By Dhanika Pineda
Today we’re pleased to welcome Sheeryl Lim to the WNDB blog to discuss Brown Boy Nowhere.
How did you get to the point you are today? What is your background like in terms of culture, academics, etc?
l was actually born in the Philippines. I didn’t move to the States until I was around two and a half. My dad was in the Navy, and so when I was really young we moved around a bit. All my formative years, elementary school, middle school, and then high school, were all in San Diego. I ended up going to College in Norfolk, Virginia and I’ve been in Virginia ever since. Growing up my mom used to always read me bedtime stories, and it was to the point that if she didn’t read one I would completely bug her to read it. I think from then on I always wanted to do something with books. I love drawing, so I was like, “Maybe I’ll be an illustrator or a writer.” When I went through college, I actually majored in psychology. It was one of those things where I wasn’t really sure what I still wanted to be when I grew up. So I graduated with a degree in psychology and in advertising but I still wanted to write so much. And so finally in 2012, I couldn’t take it anymore. I started writing the books that I’ve always wanted to because even throughout high school and college I would always kind of write little stories, never finish them, and just say “I’ll finish it one day.” As soon as 2012 2013 hit, I was just writing story after story. If I’m not writing, I don’t know, it just feels like something’s missing.
It’s great that you follow your passions even after getting a degree in something completely different and continuing to write later. So you ended up in San Diego, which is Angelo’s hometown in the novel! How much of your own lived experiences informed and inspired the events that happened in the book?
I always like putting a little bit of, or sometimes a lot of, myself in my stories. In Brown Boy Nowhere, just things like him skateboarding, hanging out with friends at the beach, going to get their favorite burritos. It was stuff I always loved to do. And also living in California for 10 years and then moving to the East Coast was such a culture shock to me. So I put those feelings of “Am I going to like it here?” “Am I going to be accepted?” All those new, scary feelings that were based on what I felt too.
So Angelo is a skater, did you skate yourself as well?
I longboard! While I was writing the book, just to make sure I got the terminology and everything right, I’d always ask my husband just to fact check because he’s been skating since he was seven and he’s 40 now, so it’s been a long time.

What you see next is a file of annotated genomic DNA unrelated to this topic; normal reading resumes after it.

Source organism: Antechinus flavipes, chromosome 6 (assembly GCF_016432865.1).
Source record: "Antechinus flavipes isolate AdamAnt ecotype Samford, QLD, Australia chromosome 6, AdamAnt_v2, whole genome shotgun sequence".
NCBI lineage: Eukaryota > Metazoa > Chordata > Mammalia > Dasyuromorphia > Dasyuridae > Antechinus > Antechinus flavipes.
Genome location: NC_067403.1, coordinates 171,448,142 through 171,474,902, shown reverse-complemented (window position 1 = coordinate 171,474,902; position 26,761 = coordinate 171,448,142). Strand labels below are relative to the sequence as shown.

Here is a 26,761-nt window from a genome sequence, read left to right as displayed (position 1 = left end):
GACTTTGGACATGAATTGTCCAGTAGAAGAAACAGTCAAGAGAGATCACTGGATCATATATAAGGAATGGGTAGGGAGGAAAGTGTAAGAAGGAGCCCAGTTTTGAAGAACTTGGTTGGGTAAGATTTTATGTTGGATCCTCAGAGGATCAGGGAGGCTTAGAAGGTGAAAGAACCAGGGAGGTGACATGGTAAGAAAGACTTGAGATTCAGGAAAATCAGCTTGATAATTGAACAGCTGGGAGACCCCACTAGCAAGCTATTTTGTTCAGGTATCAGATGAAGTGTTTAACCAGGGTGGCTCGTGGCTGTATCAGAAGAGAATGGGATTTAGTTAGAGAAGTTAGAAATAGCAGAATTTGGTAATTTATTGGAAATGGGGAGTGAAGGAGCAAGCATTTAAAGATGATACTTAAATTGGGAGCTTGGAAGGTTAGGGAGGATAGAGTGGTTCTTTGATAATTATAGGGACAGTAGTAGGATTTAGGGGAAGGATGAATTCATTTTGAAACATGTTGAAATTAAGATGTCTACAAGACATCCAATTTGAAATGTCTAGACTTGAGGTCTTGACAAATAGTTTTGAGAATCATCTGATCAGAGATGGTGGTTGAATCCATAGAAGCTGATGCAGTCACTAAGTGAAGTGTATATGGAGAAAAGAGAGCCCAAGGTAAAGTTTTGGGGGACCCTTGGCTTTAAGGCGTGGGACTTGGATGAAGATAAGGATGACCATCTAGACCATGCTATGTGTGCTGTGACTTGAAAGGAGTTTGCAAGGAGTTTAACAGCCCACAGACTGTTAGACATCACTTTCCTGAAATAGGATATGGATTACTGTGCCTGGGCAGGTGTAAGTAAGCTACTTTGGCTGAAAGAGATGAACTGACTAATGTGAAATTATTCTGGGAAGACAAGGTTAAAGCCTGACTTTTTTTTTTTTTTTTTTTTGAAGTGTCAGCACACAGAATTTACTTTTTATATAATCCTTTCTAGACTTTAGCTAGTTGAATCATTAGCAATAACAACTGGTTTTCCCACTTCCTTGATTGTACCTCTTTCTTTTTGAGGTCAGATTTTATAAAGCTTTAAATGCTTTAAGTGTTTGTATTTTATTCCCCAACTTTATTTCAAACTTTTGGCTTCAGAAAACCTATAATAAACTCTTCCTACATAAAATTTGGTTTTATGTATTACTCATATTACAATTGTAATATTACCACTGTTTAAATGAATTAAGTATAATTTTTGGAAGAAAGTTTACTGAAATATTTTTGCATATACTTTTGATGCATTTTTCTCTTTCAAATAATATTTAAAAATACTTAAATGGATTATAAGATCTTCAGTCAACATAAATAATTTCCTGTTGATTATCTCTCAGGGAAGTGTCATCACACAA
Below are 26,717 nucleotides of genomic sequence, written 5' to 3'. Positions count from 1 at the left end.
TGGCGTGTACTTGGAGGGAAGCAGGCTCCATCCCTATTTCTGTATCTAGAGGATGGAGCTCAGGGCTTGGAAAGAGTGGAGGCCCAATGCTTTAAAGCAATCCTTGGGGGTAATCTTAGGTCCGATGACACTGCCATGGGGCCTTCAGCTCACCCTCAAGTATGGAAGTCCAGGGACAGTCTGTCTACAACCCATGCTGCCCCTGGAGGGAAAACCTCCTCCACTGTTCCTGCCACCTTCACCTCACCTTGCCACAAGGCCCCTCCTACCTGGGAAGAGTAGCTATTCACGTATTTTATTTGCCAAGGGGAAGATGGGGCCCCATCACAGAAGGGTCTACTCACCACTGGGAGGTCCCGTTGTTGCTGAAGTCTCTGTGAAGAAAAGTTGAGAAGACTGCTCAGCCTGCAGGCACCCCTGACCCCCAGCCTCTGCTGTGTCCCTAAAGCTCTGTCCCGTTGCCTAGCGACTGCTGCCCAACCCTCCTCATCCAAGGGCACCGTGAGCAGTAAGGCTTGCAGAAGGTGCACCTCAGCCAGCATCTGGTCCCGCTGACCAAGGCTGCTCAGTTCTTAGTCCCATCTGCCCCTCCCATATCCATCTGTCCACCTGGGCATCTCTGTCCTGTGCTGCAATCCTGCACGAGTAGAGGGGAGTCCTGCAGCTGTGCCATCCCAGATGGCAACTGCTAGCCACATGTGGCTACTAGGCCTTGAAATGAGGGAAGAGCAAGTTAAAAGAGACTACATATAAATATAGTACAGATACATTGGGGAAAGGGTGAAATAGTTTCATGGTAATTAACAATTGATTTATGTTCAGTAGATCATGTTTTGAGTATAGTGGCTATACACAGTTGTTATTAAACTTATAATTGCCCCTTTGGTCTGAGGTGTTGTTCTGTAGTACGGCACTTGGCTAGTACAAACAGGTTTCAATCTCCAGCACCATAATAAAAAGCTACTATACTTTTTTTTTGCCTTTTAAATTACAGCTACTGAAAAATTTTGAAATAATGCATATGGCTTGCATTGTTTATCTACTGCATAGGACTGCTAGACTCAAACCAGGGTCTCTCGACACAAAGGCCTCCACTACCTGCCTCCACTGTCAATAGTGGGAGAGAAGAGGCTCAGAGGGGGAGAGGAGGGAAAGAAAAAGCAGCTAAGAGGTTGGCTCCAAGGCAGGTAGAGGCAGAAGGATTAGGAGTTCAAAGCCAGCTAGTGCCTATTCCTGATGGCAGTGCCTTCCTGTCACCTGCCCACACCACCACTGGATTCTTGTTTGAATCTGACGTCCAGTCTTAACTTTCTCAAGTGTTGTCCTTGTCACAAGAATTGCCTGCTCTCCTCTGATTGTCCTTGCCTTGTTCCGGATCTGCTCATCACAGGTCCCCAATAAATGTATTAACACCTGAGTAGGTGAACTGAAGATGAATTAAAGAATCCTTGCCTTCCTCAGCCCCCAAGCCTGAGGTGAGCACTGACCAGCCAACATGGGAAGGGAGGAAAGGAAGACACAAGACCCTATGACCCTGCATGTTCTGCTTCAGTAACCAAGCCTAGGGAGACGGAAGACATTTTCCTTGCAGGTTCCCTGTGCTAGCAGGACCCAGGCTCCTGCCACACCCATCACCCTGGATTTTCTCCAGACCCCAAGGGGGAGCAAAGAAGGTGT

What inspired you to write this story in particular? Why take it into high school and from the younger perspective?
I always loved and still love young adult books. I just feel like that time in your life is so fresh and new and you’re learning so much about yourself. The concept for the book actually came when I was on a mini road trip with my family and my sister’s dog. We were going through a back road kind of area and I remember looking at the setting and just thinking, “Wow, if I moved here, how would I be here?” I was just looking around. It was houses that were completely spread out like in Ocean Point. I was just putting myself in that kind of mindset of “If I lived here, would I like it?” After that, the story just started unfolding in my mind during the road trip. It was inspired also by that feeling of newness that I used to get being in from a military family. Even if you don’t move around a lot, just going to a new job, a new neighborhood, or anything new, there is that kind of anxiety and anticipation of if you will like it. I just kind of built that up and just took some of my experiences, plus the setting we were driving through, and they just meshed!
Wow, inspiration can really come from anywhere! So for Angelo, being brown has a major influence on all of his experiences in the story, but his entire personality doesn’t entirely revolve around being Filipino. Why was it important to you to portray his character in a normal teenage situation, and give him a “normal” teenage life?
Well, growing up there was hardly any representation on TV or in the media about Asians or anyone in the AAPI community. We had a few Asian actors, but they were always in the background and just a few in the foreground. So when I was writing this story, I wanted to portray that we are not just our race or skin color. We have our love stories. We have our normal, you know, everyday experiences that just don’t revolve around being Filipino! Growing up, I always had to marry both cultures. I moved here from the Philippines, and then I had to marry that culture with the American culture. So you’re kind of straddling both lines between both backgrounds. I wanted Angelo to encompass both and how I felt. Growing up, my mom would say, “Oh, this is the Filipino way of doing things.” But then I was doing things the same way my American friends were doing it.